Many Europeans are fretting these days over what they eat, and whether horse meat might have adulterated their pork chops. Food fraud has been dominating headlines globally - calling for new policies in law enforcement and more robust methods for successful food identification and authentication. As companies and manufacturers resort to fraudulent practices to extract more cash from the gullible public, it is estimated that up to 7% of the consumer supply chain contains hidden ingredients (i.e. not disclosed on the label). And while all too often policymakers seem oblivious to the problem, the growing awareness of plain criminal activity in food supply has stimulated an increase in published research on animal DNA testing, either for the identification of species or for the genetic linkage of a sample to a particular organism.
The conventional methodologies employed for the determination of species origin in meat products have predominantly applied molecular methods of immunochemical, electrophoretic and chromatographic analysis of proteins. For those cases where reliance on morphological characteristics is impractical or impossible, scientists offer now novel techniques allowing the identification of species specific DNA sequences. Among these is a technique that relies on the much debated DNA barcoding - developed by researchers from the Government Laboratory in Hong Kong who have come up with a method that permits DNA detection of the fraudulent substitution of commercial deer products, regardless of their physical state, so that identification by morphology (form) is not required.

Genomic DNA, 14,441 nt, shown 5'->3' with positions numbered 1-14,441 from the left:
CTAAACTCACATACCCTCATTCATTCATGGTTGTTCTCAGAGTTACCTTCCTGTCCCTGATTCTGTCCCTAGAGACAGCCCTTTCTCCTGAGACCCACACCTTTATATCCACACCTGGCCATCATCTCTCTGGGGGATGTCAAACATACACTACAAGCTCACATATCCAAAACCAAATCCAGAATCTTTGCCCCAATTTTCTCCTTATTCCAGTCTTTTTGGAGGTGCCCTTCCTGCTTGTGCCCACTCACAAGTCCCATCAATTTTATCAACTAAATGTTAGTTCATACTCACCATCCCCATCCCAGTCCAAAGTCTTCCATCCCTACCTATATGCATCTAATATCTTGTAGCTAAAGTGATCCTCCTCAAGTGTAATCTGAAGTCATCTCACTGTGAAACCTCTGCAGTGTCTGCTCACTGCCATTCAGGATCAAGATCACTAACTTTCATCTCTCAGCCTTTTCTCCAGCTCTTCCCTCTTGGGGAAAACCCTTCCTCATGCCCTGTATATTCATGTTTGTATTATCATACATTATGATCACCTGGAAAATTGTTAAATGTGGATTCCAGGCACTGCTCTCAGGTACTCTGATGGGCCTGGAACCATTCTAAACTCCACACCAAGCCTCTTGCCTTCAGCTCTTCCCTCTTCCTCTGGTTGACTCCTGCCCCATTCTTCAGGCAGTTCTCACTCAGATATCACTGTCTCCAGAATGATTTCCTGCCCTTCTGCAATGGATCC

Deer meat has come a long way as an alternative to pork and beef. But it has continued to catch up with consumers steadily if slowly over the last decade, mainly due to its nutritive and therapeutic values but also versatile serving methods. And while venison is low in fat and high in protein, iron, zinc, selenium, vitamin E and omega-3 fatty acids - add
|Contact: Maria Hrynkiewicz|